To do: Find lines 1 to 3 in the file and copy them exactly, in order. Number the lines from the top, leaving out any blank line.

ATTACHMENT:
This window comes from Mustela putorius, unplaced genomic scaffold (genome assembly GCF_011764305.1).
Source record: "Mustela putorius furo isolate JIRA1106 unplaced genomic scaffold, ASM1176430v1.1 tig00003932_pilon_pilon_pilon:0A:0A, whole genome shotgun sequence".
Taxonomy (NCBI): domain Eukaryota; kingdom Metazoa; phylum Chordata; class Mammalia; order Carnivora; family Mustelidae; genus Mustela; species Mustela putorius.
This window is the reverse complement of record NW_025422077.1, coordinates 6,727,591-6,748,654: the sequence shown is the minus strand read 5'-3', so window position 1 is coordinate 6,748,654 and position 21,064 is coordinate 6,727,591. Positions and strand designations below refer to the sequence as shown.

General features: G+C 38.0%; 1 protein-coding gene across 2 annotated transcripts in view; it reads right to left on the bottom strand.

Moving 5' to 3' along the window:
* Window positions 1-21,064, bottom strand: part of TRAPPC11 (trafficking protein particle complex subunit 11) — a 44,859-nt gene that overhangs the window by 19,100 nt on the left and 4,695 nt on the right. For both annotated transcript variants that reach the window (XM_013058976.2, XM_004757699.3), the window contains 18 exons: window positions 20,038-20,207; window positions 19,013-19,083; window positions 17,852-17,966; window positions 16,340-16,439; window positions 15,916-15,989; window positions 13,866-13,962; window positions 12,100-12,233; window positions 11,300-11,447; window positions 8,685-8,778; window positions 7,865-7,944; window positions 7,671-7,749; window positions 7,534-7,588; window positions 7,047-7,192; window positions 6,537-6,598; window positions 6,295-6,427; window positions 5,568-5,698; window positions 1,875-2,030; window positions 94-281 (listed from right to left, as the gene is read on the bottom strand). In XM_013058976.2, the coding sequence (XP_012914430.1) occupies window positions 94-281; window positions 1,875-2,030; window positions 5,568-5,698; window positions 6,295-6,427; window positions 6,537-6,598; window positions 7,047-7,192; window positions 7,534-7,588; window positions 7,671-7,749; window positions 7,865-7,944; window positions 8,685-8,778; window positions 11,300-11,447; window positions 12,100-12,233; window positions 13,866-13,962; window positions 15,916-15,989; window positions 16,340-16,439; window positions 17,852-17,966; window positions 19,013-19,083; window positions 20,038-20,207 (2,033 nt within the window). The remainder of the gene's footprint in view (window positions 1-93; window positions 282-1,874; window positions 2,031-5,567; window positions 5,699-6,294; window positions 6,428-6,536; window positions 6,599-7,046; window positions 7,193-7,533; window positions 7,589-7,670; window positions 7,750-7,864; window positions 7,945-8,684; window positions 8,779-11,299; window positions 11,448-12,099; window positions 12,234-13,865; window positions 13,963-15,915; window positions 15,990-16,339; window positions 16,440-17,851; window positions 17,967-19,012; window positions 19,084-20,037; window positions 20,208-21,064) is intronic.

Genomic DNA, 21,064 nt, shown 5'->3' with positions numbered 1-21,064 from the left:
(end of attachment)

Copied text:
This window comes from Mustela putorius, unplaced genomic scaffold (genome assembly GCF_011764305.1).
Source record: "Mustela putorius furo isolate JIRA1106 unplaced genomic scaffold, ASM1176430v1.1 tig00003932_pilon_pilon_pilon:0A:0A, whole genome shotgun sequence".
Taxonomy (NCBI): domain Eukaryota; kingdom Metazoa; phylum Chordata; class Mammalia; order Carnivora; family Mustelidae; genus Mustela; species Mustela putorius.